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Impact of inflammation on the biomarkers of iron status in a cross-sectional survey of Lao women and children

  • Jacqueline Knowles (a1), David I. Thurnham (a2), Bounthom Phengdy (a3), Keonakhone Houamboun (a4), Khamseng Philavong (a5), Intong Keomoungkhone (a6) and Khamhoung Keovilay (a6)...

Abstract

Anaemia is prevalent in South East Asia and Fe deficiency (ID) is considered to be the main cause, but the role of subclinical inflammation in the aetiology is uncertain. In the present study, we determined the influence of inflammation on the biomarkers of Fe status in women and children, and herein, we discuss the proportion of anaemia associated with ID. As part of the 2006 Lao People's Democratic Republic (The Lao PDR) National Nutrition Survey, blood collected from 482 young children and 816 non-pregnant women was analysed. Plasma ferritin, transferrin receptor (sTfR), Hb, C-reactive protein (CRP) and α-1-acid glycoprotein (AGP) concentrations were measured. ID was assessed using ferritin concentrations ( < 12 (children) or < 15 (adults) μg/l), sTfR concentrations (>8·3 mg/l) and body Fe stores (BIS < 0). Elevated CRP (>5 mg/l) and/or AGP (>1 g/l) concentrations were used to categorise inflammation status in order to correct the Fe biomarkers for inflammation. Inflammation was present in 14 % of adults and 43 % of children. Anaemia was present in 37·6 % of both women (Hb concentrations < 120 g/l) and children (Hb concentrations < 110 g/l). Correcting ferritin concentrations for inflammation increased the prevalence of ID from 24·3 to 26 % for women and from 18 to 21 % for children (P< 0·001 for both). Ferritin concentrations were more helpful in detecting ID than sTfR concentrations or BIS, but regression analysis found that sTfr concentrations explained more of the variance in Hb concentrations in both women (20 %) and children (17 %) than ferritin concentrations (5 and 1·4 %, respectively). Nevertheless, the total variance in Hb concentrations explained was only 26 and 18 % in women and children, respectively, and other factors may be more important than ID in contributing to anaemia in The Lao PDR.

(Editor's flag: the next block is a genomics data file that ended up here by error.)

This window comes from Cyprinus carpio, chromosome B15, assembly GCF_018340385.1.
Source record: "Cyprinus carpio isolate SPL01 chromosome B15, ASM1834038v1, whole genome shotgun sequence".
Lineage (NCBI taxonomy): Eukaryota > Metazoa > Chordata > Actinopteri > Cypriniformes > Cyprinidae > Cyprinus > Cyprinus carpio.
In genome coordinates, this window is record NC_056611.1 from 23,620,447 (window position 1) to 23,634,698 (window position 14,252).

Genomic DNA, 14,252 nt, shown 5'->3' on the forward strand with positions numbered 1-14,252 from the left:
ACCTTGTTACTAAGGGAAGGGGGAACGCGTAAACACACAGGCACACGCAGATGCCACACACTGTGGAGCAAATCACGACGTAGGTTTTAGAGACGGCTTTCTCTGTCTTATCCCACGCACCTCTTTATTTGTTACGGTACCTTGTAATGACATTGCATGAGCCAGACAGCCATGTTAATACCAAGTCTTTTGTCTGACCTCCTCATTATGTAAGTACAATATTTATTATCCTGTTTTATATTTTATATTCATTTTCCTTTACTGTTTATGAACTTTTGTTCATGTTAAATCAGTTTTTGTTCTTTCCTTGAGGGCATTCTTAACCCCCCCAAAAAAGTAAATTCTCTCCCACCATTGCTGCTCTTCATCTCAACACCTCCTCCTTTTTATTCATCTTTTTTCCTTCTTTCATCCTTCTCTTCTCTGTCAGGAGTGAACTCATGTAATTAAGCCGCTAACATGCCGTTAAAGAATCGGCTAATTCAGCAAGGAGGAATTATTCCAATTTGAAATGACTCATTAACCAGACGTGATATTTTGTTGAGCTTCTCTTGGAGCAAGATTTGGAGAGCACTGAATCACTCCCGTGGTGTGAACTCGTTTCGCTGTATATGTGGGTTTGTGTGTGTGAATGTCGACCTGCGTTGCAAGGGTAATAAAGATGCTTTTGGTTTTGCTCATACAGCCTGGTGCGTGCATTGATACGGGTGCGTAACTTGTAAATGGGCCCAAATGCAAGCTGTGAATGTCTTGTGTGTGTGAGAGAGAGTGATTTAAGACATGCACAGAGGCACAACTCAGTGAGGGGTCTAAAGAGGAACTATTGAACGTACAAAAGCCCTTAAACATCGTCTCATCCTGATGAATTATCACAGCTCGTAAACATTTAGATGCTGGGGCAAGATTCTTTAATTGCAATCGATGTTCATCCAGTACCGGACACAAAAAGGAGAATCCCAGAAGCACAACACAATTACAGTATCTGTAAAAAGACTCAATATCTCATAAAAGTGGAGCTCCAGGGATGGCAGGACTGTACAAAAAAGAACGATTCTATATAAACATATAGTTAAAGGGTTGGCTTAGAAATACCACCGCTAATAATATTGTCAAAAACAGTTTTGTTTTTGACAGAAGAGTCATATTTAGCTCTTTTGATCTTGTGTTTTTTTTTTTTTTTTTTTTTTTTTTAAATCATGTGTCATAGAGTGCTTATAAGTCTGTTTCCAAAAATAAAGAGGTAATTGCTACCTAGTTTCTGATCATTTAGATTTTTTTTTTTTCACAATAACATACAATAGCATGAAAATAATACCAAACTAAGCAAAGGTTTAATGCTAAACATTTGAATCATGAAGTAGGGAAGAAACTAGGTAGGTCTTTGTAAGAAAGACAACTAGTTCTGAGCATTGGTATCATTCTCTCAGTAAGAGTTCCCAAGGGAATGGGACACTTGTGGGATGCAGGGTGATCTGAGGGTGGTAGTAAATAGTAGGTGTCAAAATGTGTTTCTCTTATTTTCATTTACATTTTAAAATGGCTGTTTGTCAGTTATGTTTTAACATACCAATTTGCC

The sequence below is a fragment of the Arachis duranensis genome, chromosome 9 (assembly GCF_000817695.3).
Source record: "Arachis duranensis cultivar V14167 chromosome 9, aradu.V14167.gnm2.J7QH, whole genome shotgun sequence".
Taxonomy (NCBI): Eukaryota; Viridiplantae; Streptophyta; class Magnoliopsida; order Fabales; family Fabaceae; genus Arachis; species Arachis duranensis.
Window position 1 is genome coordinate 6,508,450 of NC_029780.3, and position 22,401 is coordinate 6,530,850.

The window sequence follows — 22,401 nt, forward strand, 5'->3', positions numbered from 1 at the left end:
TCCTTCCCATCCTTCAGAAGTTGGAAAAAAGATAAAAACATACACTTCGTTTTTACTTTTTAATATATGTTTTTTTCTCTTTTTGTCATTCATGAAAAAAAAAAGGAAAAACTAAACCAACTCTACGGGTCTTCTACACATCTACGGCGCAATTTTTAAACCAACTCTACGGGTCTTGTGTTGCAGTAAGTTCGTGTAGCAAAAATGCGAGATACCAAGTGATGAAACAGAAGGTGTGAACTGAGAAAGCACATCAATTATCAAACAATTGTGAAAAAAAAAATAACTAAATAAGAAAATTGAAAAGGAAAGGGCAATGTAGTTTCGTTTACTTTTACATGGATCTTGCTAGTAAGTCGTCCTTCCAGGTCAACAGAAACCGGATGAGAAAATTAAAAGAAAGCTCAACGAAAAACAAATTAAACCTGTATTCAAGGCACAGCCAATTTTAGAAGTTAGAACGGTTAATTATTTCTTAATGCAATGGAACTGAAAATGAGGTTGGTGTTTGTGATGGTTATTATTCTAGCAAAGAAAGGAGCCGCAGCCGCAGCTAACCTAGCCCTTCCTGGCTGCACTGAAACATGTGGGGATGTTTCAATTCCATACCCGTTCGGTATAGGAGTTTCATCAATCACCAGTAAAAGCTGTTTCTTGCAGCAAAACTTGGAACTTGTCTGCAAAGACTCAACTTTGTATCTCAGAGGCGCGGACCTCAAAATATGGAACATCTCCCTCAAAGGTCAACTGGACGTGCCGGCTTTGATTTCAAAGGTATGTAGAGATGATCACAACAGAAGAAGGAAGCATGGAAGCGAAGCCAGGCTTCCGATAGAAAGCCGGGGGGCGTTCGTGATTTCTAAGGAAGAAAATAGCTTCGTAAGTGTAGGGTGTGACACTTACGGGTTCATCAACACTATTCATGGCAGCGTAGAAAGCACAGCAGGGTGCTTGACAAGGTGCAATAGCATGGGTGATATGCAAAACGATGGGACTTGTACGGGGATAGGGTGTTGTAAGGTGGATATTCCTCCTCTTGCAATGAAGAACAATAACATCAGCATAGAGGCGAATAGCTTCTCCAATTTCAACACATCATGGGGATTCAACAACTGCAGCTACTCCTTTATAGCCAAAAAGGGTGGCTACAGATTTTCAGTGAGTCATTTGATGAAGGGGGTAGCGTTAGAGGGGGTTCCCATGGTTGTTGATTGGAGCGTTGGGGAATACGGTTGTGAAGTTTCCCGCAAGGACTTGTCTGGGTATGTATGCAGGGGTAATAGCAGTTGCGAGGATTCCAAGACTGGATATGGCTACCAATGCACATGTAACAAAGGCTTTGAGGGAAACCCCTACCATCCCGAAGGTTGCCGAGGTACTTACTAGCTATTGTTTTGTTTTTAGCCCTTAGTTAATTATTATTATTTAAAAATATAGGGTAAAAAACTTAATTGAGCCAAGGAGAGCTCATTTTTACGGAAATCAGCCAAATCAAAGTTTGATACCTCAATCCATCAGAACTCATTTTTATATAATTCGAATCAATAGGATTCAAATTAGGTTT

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Corresponding author

*Corresponding author: J. Knowles, email jacky@publicnutritionsolutions.com

References

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